Tutorial 1 - Working with notes

mingus was written out of a desire to have a pythonic way of working with music: simple but also correct. This module lies at the heart of the package and introduces the first building blocks: note names, accidentals and an int-to-note converter (and vice versa).

To start this tutorial, open up a python shell and enter:

>>> import mingus.core.notes as notes

Now we are ready to work with notes.

Notes as Strings

A note in mingus is represented by a name (A...G) and some or no accidentals (‘#’ and ‘b’); where ‘b’ lowers and ‘#’ raises the note by one half note step. To test whether an arbitrary string is a valid note we can use notes.is_valid_note(str).

Some examples of valid notes:

>>> notes.is_valid_note("C")
>>> notes.is_valid_note("D#")
>>> notes.is_valid_note("Eb")
>>> notes.is_valid_note("Fbb")
>>> notes.is_valid_note("G##")

Some examples of invalid notes:

>>> notes.is_valid_note("c")
>>> notes.is_valid_note("D #")
>>> notes.is_valid_note("E-b")

Some, perhaps suprisingly valid notes:

>>> notes.is_valid_note("C######bb")
>>> notes.is_valid_note("C#b#bb##b##bb")

As you can see, mingus can handle any number of accidentals, whether it is the sensible thing to do or not. If you want to clean up messy accidentals, you can use remove_redundant_accidentals(note). Because it’s all fun and games until someone gets hurt.

>>> notes.remove_redundant_accidentals("C##b")
>>> notes.remove_redundant_accidentals("C#b#bb##b##bb")

Notes as Integers

Sometimes it is easier to work with notes as integers in range(0,12). This is possible with the functions notes.note_to_int(str) and notes.int_to_note(int).

Note to integer

>>> notes.note_to_int("C")
>>> notes.note_to_int("B")
>>> notes.note_to_int("Cb")
>>> notes.note_to_int("C#")
>>> notes.note_to_int("Db")

As you can see in the examples some notes return the same values. These notes are called enharmonic, because they sound the same. (There is notes.is_enharmonic(note1, note2) to test if two notes are enharmonic).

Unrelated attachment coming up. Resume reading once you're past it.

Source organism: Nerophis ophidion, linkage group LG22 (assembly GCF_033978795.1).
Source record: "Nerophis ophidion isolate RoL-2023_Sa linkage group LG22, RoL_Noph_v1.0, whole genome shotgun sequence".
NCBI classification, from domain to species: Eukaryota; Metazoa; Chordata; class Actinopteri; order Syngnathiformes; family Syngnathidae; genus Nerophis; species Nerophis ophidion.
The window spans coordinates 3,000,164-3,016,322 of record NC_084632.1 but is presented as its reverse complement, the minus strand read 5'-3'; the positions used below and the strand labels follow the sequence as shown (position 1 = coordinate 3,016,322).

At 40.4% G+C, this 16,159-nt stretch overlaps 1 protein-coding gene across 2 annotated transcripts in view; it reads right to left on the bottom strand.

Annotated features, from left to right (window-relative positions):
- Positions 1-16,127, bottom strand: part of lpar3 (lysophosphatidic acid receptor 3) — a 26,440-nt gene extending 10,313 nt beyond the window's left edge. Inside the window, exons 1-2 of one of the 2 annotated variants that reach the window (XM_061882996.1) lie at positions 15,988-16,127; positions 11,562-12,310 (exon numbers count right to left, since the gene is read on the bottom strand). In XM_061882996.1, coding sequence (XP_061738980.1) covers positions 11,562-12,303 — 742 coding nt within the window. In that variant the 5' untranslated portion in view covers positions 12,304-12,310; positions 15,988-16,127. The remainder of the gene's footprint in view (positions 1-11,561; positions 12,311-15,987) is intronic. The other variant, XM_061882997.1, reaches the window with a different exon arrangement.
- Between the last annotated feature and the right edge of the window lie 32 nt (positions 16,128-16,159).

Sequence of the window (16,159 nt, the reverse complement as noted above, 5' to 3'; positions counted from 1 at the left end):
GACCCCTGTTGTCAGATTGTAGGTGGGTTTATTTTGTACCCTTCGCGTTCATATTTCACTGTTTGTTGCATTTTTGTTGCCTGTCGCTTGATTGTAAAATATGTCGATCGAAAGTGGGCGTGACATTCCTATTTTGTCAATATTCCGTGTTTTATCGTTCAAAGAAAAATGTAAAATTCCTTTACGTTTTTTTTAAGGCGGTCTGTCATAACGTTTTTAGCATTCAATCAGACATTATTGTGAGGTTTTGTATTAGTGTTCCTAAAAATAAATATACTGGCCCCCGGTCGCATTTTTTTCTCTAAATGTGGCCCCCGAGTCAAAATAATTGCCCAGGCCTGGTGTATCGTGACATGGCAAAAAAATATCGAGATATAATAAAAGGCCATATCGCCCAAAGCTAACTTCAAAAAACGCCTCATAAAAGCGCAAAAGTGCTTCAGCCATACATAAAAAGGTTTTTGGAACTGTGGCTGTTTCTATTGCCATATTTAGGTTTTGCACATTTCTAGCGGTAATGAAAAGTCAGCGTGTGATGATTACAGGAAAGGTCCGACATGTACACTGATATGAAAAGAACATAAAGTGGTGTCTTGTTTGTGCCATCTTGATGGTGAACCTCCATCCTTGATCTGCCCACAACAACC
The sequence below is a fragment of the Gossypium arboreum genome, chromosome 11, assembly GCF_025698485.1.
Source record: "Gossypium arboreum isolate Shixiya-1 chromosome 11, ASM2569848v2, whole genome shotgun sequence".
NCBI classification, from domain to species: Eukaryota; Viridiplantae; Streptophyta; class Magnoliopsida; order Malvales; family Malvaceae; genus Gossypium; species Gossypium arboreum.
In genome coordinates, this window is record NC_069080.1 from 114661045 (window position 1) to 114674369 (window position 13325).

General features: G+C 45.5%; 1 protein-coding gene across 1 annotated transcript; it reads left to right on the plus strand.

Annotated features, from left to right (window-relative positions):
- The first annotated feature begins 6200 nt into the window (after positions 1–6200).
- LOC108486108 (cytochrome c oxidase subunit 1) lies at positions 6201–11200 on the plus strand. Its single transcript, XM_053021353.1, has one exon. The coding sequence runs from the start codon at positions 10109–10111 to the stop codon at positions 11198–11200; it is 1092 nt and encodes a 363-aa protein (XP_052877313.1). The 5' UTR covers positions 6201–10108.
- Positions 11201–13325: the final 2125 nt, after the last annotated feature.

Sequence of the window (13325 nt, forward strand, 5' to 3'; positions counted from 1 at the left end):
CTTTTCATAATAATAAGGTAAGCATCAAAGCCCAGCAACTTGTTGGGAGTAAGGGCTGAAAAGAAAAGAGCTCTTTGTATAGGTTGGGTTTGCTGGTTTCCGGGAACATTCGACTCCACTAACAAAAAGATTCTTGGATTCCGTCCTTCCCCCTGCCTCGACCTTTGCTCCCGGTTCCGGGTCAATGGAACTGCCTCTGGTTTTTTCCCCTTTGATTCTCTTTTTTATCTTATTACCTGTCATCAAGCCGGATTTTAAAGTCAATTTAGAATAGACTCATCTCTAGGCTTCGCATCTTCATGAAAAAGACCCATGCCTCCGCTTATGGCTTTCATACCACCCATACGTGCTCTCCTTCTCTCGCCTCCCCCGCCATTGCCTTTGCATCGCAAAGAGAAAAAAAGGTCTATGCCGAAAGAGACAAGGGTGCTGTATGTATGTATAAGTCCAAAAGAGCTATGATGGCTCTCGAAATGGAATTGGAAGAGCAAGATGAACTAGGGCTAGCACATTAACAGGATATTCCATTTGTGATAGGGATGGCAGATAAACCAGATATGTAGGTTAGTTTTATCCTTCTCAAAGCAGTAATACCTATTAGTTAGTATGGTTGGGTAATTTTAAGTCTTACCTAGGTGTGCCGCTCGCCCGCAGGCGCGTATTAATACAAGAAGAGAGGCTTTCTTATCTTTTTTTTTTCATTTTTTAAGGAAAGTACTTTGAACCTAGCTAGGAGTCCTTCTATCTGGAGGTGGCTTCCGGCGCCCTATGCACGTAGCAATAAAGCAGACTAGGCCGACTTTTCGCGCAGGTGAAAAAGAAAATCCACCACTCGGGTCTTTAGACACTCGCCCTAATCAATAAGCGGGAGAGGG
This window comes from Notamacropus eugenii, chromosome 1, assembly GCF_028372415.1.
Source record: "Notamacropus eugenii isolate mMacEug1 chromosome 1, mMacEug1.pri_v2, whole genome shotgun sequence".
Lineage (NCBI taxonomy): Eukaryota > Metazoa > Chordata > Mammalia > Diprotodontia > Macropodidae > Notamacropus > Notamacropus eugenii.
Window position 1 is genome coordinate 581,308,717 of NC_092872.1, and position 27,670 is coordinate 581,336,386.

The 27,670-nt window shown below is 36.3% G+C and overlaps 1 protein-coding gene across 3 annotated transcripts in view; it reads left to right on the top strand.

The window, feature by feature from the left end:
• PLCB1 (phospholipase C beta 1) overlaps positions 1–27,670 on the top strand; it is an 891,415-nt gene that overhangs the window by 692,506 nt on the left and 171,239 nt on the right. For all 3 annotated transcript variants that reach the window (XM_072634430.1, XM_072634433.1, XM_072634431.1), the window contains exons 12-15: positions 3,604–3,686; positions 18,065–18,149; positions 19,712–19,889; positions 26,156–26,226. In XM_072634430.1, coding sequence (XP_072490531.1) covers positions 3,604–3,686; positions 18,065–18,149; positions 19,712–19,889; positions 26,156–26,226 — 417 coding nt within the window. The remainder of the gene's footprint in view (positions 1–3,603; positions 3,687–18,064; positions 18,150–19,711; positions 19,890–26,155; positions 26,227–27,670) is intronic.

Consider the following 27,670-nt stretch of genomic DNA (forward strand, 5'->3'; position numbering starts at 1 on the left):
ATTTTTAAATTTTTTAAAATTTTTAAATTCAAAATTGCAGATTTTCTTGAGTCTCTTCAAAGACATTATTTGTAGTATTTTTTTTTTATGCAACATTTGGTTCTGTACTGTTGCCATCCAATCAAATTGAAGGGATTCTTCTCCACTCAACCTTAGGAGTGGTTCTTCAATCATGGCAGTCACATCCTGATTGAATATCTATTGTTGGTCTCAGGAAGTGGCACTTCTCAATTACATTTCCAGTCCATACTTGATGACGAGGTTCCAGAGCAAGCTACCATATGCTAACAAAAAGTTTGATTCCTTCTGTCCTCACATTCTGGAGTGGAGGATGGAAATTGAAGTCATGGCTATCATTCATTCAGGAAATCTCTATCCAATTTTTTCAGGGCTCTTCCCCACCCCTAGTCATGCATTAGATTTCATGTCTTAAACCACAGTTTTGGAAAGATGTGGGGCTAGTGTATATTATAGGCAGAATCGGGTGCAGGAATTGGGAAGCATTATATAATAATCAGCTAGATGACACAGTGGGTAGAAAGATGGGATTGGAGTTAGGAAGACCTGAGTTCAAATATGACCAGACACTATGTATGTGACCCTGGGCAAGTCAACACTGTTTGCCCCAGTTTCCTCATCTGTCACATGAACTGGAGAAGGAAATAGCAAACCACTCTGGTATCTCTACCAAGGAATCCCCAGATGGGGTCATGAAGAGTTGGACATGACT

Integer to Note

Because enharmonic notes exist, it is impossible to create a sound int-to-note converter based on an integer alone. For example; in the last piece of code we saw that B and Cb are both 11. They sound the same, but they aren’t theoretically the same. This can be important when building and recognizing intervals and thus scales and chords, because intervals depend on the note name. For instance: the interval between A and B is called a major second, while the interval between A and Cb is a diminished third. diatonic.int_to_note does a better job at the conversion, bearing the key in mind as well. The converter in [tutorialNoteModule Note] can also handles octaves on top of that. Anyway, if you don’t care about theoretically sound conversions or don’t need to differentiate, this function is fine (it sounds the same, after all):

>>> notes.int_to_note(0)
>>> notes.int_to_note(1)
>>> notes.int_to_note(2)
>>> notes.int_to_note(3)
>>> notes.int_to_note(4)

Helper Functions

Augment and Diminish

Augmenting and diminishing a note is a little bit harder than just slapping a ‘#’ or ‘b’ on at the end of the string. For instance: when you want to augment a ‘Cb’ note, a ‘C’ would be nicer than a ‘Cb#’ (although, again, they are the same, but it’s like using double negative). augment and diminish do a nice job at this:

>>> notes.augment("C")
>>> notes.augment("Cb")
>>> notes.augment("C#")
>>> notes.augment("B")

Diminishing a note:

>>> notes.diminish("C")
>>> notes.diminish("C#")
>>> notes.diminish("Cb")
>>> notes.diminish("B#")

Minor and Major conversions


>>> notes.to_minor("C")
>>> notes.to_minor("F")
>>> notes.to_minor("D")
>>> notes.to_minor("B")


>>> notes.to_major("A")
>>> notes.to_major("D")
>>> notes.to_major("B")
>>> notes.to_major("G#")


  • Write a program that asks for a note, check if it’s valid and output the note which is five half notes away from it.
  • Get the minor equivalent of a valid note and diminish it.
  • Generate the first thousand fibonacci numbers and use a modulo 12 operation (eg. n % 12) to convert each value to a note.

You can learn more about mingus.core.notes in the reference section.